Herein, we successfully synthesized and systematically studied the effect of a nucleic acid structure and synthetic conditions of HT treatment on fluorescent properties of fluorescent nanoparticles (biodots) prepared by HT treatment of DNA, RNA, nucleotides, and nucleosides in the temperature range of 150–250 °C. Biodots prepared from AMP and GMP nucleotides showed superior fluorescence properties and quantum yields in comparison to the products of HT treatment other natural compounds such as amino acids and saccharides. Due to their natural origin, biodots can be applied for biomedical applications: bioimaging, drug delivery, and the analysis of body fluids. By using recognition properties of nucleic acids toward metal ions, nucleic acid biodots can also be used for detection of environmental pollution with heavy metals. Here, for the first time, we revealed that the synthesized biodots showed a marked difference of fluorescent characteristics which should help in designing and synthesizing brighter, more sensitive, and more selective fluorescent nanoparticles for applications in the above fields.

2. Materials and Methods

2.1. Materials

Deoxyribonucleic acid from salmon milt (ca. 100–300 bp, purity over 90%) was purchased from Fujifilm Wako (Osaka, Japan). DNA sodium salt (ca. 20,000 bp) from salmon milt was a gift of Maruha Nichiro Holdings (Tokyo, Japan). RNA from yeast and guanosine (98%) were purchased from Tokyo Chemical Industry (Tokyo, Japan) and D-(−)-ribose (99.0%) was purchased from Wako Fujifilm (Japan). Cytidine-5′-monophosphate (purity 98%), adenosine-5′-monophosphate (purity 98%), guanosine-5′-monophosphate disodium salt (purity 97%), uridine-5′-monophosphate disodium salt (purity 98%), cytidine (98%), and thymidine (98%) were purchased from Combi Blocks Inc. (San Diego, CA, USA).

2.2. Methods

UV-vis spectroscopy. UV-vis spectra of nucleic acids and biodots in Milli-Q water were recorded on a V-630 Bio spectrometer (Jasco, Japan) in 1 cm × 1 cm × 5 cm quartz cells (optical path 1 cm) at a room temperature.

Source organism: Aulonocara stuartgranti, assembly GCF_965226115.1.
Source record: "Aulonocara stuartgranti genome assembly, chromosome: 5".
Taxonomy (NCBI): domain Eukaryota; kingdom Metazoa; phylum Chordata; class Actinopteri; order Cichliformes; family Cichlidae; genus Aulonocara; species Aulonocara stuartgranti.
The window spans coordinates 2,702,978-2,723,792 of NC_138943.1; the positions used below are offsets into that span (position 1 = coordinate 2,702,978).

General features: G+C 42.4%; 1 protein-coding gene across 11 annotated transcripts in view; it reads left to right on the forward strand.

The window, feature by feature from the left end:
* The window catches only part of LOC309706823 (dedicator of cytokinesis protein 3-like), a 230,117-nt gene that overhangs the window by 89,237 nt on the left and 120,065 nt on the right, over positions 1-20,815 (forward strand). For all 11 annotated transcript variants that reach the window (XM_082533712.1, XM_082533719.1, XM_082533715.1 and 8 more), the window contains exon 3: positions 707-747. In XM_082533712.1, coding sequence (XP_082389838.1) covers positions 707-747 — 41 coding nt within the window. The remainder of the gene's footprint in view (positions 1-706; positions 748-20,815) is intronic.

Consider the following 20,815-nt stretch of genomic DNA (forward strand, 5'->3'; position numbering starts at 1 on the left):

Fluorescence spectroscopy (FS). Fluorescence spectra of carbon dots in Milli-Q water were recorded on an FP-6600 spectrofluorimeter (Jasco, Japan) in 1 cm × 1 cm × 5 cm quartz cells (optical path 1 cm) at room temperature at 275–400 nm excitation wavelengths.
FTIR spectroscopy. Fourier transform infrared spectra of DNA and freeze-dried biodots were recorded on a FTIR-460 spectrometer (Jasco, Japan) at room temperature. A powder of a sample was placed between KBr thin plates and compressed to form a thin disc. Finally, the samples were scanned in a wavenumber range between 4000 cm−1 and 400 cm−1 and 16 scans were averaged at a resolution of 4 cm−1.
Thin layer chromatography (TLC). TLC analysis was performed using silica gel 60 on aluminium sheet plates (Merck KGaA, Germany) and BuOH:Acetic Acid:H2O = 4:1:2 (by volume) mixed solvent as an eluent.
Nuclear magnetic resonance spectroscopy (NMR). The D2O solution (0.67 mL) of DNA HT treatment product (ca. 3 mg) was transferred into a 5 mm NMR tube and 1H and 31P NMR spectra were measured on a JNM-ECA500 instrument (JEOL, Tokyo, Japan). After the measurements, 10 μL of CH3CN–D2O (10% v/v) was added to the above NMR tube and 13C NMR spectrum was measured. Chemical shifts of 1H, 31P, and 13C NMR in D2O are expressed in parts per million (ppm) relative to HDO at δ 4.79 (at 23.9 °C), [46] external 85% H3PO4 at δ 0.00, and a trace amount of CH3CN at δ 1.47, [46] respectively: 31P NMR (202 MHz) δ 1.70; 13C NMR (125 MHz) δ 11.9, 42.0, 101.7, 110.7, 139.7, 144.1, 153.1, 168.3, 171.7.